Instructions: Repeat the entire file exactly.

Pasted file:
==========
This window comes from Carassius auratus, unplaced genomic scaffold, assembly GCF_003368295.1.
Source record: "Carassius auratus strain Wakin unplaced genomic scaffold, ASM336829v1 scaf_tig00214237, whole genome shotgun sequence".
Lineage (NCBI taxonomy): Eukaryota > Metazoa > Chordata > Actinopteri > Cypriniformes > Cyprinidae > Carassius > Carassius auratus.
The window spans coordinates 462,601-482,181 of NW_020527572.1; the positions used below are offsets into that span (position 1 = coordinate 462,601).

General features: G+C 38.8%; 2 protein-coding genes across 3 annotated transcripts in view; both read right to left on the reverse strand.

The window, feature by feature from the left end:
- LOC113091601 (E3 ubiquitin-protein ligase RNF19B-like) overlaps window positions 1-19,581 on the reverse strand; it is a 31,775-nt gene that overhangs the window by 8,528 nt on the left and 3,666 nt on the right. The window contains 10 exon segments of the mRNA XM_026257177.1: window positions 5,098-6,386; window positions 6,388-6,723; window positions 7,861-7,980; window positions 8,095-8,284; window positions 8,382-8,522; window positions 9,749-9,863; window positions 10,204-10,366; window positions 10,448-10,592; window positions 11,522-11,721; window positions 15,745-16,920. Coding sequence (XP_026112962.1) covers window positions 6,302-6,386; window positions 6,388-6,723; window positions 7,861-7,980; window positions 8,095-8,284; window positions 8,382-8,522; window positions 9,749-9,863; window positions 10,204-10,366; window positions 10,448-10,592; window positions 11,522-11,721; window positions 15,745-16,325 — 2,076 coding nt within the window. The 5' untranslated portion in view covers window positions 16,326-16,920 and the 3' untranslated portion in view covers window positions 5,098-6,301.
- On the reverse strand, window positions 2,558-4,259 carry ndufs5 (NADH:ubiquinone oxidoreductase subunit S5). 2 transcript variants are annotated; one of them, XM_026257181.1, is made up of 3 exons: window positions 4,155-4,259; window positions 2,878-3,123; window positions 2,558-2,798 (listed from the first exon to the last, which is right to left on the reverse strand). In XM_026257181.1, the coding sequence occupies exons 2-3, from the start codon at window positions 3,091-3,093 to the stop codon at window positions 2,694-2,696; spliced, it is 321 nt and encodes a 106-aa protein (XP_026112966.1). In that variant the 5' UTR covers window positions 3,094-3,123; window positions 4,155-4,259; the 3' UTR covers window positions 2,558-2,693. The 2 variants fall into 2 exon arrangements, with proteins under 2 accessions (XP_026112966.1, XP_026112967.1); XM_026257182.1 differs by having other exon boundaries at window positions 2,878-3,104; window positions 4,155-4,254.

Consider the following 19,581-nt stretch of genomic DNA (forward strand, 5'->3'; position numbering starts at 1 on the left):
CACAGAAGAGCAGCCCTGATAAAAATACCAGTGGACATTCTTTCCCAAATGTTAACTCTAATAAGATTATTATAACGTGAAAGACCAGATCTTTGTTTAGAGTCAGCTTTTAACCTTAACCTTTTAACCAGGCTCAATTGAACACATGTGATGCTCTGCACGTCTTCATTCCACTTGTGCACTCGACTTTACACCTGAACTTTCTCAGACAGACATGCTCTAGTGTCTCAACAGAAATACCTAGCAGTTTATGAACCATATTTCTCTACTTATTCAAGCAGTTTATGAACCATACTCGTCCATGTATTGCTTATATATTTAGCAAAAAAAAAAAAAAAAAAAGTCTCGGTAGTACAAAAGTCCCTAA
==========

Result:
This window comes from Carassius auratus, unplaced genomic scaffold, assembly GCF_003368295.1.
Source record: "Carassius auratus strain Wakin unplaced genomic scaffold, ASM336829v1 scaf_tig00214237, whole genome shotgun sequence".
Lineage (NCBI taxonomy): Eukaryota > Metazoa > Chordata > Actinopteri > Cypriniformes > Cyprinidae > Carassius > Carassius auratus.
The window spans coordinates 462,601-482,181 of NW_020527572.1; the positions used below are offsets into that span (position 1 = coordinate 462,601).

General features: G+C 38.8%; 2 protein-coding genes across 3 annotated transcripts in view; both read right to left on the reverse strand.

The window, feature by feature from the left end:
- LOC113091601 (E3 ubiquitin-protein ligase RNF19B-like) overlaps window positions 1-19,581 on the reverse strand; it is a 31,775-nt gene that overhangs the window by 8,528 nt on the left and 3,666 nt on the right. The window contains 10 exon segments of the mRNA XM_026257177.1: window positions 5,098-6,386; window positions 6,388-6,723; window positions 7,861-7,980; window positions 8,095-8,284; window positions 8,382-8,522; window positions 9,749-9,863; window positions 10,204-10,366; window positions 10,448-10,592; window positions 11,522-11,721; window positions 15,745-16,920. Coding sequence (XP_026112962.1) covers window positions 6,302-6,386; window positions 6,388-6,723; window positions 7,861-7,980; window positions 8,095-8,284; window positions 8,382-8,522; window positions 9,749-9,863; window positions 10,204-10,366; window positions 10,448-10,592; window positions 11,522-11,721; window positions 15,745-16,325 — 2,076 coding nt within the window. The 5' untranslated portion in view covers window positions 16,326-16,920 and the 3' untranslated portion in view covers window positions 5,098-6,301.
- On the reverse strand, window positions 2,558-4,259 carry ndufs5 (NADH:ubiquinone oxidoreductase subunit S5). 2 transcript variants are annotated; one of them, XM_026257181.1, is made up of 3 exons: window positions 4,155-4,259; window positions 2,878-3,123; window positions 2,558-2,798 (listed from the first exon to the last, which is right to left on the reverse strand). In XM_026257181.1, the coding sequence occupies exons 2-3, from the start codon at window positions 3,091-3,093 to the stop codon at window positions 2,694-2,696; spliced, it is 321 nt and encodes a 106-aa protein (XP_026112966.1). In that variant the 5' UTR covers window positions 3,094-3,123; window positions 4,155-4,259; the 3' UTR covers window positions 2,558-2,693. The 2 variants fall into 2 exon arrangements, with proteins under 2 accessions (XP_026112966.1, XP_026112967.1); XM_026257182.1 differs by having other exon boundaries at window positions 2,878-3,104; window positions 4,155-4,254.

Consider the following 19,581-nt stretch of genomic DNA (forward strand, 5'->3'; position numbering starts at 1 on the left):
CACAGAAGAGCAGCCCTGATAAAAATACCAGTGGACATTCTTTCCCAAATGTTAACTCTAATAAGATTATTATAACGTGAAAGACCAGATCTTTGTTTAGAGTCAGCTTTTAACCTTAACCTTTTAACCAGGCTCAATTGAACACATGTGATGCTCTGCACGTCTTCATTCCACTTGTGCACTCGACTTTACACCTGAACTTTCTCAGACAGACATGCTCTAGTGTCTCAACAGAAATACCTAGCAGTTTATGAACCATATTTCTCTACTTATTCAAGCAGTTTATGAACCATACTCGTCCATGTATTGCTTATATATTTAGCAAAAAAAAAAAAAAAAAAAGTCTCGGTAGTACAAAAGTCCCTAA